Hydrogen Fluoride Capture and Mechanisms of Adsorption by Smelter Grade Alumina at Elevated Temperature

dc.contributor.authorBaxter, Roberten
dc.contributor.departmentMining Engineeringen
dc.contributor.supervisorDavis, Boyd
dc.contributor.supervisorPickles, Christopher
dc.date.accessioned2021-10-13T21:24:23Z
dc.date.available2021-10-13T21:24:23Z
dc.degree.grantorQueen's University at Kingstonen
dc.description.abstractAluminum metal is produced industrially by electrolysis of Smelter Grade Alumina (SGA) in a molten electrolyte using the well-known Hall-Héroult process. Water and structural hydroxyls associated with the SGA, and moisture from ambient air drawn into the electrolytic cell, hydrolyze the fluorides present in the electrolysis cell to produce HF gas. HF emissions from electrolytic cells are dry adsorbed (captured) onto the surface of primary alumina via a Dry Scrubbing System (DSS) followed by the subsequent recycle of the alumina, containing the adsorbed fluorides (secondary alumina), back to the electrolytic cell as feed material for the smelting process. Emission compliance is achieved by limiting the off-gas temperature entering the DSS to sustain an acceptable adsorption efficiency. This practice increases the moisture loading to the cell; hence, conventional DSS technology and operating practices promote, not abate, HF formation. This research thesis focused on understanding better the adsorption and retention of HF by alumina at both conventional and elevated temperatures. The goals were to minimize or eliminate the conflict associated with current operating practices, and to increase the alumina quality entering the electrolysis cell. Scientific observations and new discoveries from this investigation provided insight into resolving this conflict, specifically: i. regardless of the capture temperature, HF capture capacity increased directly with the number of accessible SGA pore reaction sites. ii. HF retention capability increased directly with capture temperature, number of accessible hydrate-free reaction sites, and the formation of stable fluoride species. iii. principle mechanisms for HF capture included hydrogen bonding (for initial capture) followed by progressive chemisorption, provided sufficient activation energy was available. iv. principle mechanisms for HF loss included the progressive release of hydrogen bonds above 200 °C in conjunction with hydrolysis of chemisorbed fluorides above 300 °C. v. gibbsite soak calcined at a temperature between 250 °C and 300 °C, before reacting with HF, provided the optimal HF capture capacity and retention capability. HF capture at elevated temperature, when coupled with increased accessible pore specific surface area, has the potential to reduce HF emissions to the environment, and increase the alumina quality entering the electrolysis cell.en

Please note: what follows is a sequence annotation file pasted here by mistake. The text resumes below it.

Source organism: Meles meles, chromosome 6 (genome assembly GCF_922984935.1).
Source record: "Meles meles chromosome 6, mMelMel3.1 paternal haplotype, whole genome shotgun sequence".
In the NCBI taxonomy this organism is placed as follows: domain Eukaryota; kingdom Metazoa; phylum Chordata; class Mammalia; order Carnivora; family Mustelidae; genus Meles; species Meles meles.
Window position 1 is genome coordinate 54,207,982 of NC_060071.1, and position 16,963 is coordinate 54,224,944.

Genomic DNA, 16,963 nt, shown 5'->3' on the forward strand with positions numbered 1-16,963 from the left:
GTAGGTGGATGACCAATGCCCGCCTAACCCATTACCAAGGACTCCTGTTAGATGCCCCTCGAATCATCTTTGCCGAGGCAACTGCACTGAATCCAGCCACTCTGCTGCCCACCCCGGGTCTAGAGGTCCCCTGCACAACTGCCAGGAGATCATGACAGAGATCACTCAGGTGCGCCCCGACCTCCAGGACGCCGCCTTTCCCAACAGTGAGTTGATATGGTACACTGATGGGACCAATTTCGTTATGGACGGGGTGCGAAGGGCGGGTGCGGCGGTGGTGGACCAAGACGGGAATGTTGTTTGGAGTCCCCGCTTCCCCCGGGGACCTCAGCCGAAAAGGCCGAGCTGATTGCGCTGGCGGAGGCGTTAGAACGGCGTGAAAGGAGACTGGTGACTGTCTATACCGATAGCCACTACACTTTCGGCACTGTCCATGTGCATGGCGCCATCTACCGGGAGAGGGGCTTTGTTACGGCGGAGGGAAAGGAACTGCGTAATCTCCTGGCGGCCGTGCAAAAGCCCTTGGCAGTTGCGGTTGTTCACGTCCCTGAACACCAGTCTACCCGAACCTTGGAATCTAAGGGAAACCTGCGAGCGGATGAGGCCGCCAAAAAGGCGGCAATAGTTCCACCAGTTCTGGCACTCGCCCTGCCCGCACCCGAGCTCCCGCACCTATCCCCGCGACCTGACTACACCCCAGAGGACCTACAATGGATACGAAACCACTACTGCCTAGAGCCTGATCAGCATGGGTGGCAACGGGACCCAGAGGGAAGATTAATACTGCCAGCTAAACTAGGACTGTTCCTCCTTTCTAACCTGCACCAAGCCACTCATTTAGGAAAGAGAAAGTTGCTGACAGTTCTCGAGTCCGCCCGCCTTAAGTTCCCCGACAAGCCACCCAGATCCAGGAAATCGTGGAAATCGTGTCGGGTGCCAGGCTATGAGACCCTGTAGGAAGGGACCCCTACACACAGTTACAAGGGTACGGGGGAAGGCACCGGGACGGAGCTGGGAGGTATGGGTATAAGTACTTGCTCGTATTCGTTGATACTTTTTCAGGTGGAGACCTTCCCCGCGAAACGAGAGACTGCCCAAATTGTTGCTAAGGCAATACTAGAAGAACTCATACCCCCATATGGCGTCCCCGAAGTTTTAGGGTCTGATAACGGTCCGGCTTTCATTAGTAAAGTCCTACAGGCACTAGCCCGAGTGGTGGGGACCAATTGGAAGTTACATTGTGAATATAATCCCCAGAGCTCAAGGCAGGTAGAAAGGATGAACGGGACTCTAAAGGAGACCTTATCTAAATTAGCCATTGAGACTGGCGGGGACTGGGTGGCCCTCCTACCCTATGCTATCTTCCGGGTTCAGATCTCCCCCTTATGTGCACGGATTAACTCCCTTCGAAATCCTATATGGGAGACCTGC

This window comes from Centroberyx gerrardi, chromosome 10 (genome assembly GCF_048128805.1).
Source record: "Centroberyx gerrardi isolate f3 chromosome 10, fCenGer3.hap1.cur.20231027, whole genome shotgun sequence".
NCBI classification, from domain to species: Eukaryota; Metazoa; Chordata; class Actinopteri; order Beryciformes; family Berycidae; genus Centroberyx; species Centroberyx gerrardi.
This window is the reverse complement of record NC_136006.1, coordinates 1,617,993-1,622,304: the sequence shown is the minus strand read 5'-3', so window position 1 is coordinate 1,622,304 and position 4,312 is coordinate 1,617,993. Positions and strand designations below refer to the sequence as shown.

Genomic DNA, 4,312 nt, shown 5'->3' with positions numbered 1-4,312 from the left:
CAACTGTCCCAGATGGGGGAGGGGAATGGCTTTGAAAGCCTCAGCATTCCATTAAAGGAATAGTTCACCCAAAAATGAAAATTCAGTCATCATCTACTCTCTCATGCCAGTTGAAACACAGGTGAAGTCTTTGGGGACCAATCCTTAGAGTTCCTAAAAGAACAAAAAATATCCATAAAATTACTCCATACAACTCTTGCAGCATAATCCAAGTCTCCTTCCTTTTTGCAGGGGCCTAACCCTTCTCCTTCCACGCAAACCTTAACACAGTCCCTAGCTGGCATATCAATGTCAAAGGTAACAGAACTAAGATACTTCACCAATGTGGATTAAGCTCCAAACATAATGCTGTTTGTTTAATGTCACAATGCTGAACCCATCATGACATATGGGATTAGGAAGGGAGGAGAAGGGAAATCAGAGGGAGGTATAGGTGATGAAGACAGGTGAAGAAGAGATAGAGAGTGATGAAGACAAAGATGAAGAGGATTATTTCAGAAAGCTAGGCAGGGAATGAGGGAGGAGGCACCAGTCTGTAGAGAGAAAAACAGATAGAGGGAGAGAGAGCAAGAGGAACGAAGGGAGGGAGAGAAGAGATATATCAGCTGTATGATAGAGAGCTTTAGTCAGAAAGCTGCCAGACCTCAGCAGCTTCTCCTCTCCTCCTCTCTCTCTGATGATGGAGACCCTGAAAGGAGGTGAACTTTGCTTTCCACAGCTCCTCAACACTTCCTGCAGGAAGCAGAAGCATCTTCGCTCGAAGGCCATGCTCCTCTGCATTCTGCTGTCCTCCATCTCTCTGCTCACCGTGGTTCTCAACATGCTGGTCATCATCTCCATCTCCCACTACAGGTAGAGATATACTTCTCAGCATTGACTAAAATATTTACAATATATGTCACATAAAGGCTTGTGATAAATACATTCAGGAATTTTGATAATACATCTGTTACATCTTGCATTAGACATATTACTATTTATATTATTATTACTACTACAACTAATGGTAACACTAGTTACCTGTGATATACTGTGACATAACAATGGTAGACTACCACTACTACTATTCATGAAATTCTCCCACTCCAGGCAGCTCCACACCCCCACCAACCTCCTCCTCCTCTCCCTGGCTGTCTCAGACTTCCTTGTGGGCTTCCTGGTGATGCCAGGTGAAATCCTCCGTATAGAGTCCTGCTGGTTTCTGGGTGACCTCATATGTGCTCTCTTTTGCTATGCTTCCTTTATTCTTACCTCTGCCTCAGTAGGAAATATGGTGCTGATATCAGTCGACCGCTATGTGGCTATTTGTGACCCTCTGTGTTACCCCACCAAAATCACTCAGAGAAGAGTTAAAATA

dc.description.degreePhDen
dc.embargo.liftdate2026-10-13T17:53:20Z
dc.embargo.termsThe thesis contains discoveries that are subject to an ongoing IP filing.en
dc.identifier.urihttp://hdl.handle.net/1974/29492
dc.language.isoengen
dc.relation.ispartofseriesCanadian thesesen
dc.rightsQueen's University's Thesis/Dissertation Non-Exclusive License for Deposit to QSpace and Library and Archives Canadaen
dc.rightsProQuest PhD and Master's Theses International Dissemination Agreementen
dc.rightsIntellectual Property Guidelines at Queen's Universityen
dc.rightsCopying and Preserving Your Thesisen
dc.rightsThis publication is made available by the authority of the copyright owner solely for the purpose of private study and research and may not be copied or reproduced except as permitted by the copyright laws without written authority from the copyright owner.en
dc.subjectHydrogen Fluorideen
dc.subjectSmelter Grade Aluminaen
dc.subjectRetention Mechanismsen
dc.subjectAluminum Electrolysisen
dc.subjectHF Adsorptionen
dc.subjectElevated Temperatureen
dc.subjectStructural Hydroxylsen
dc.titleHydrogen Fluoride Capture and Mechanisms of Adsorption by Smelter Grade Alumina at Elevated Temperatureen
dc.typethesisen
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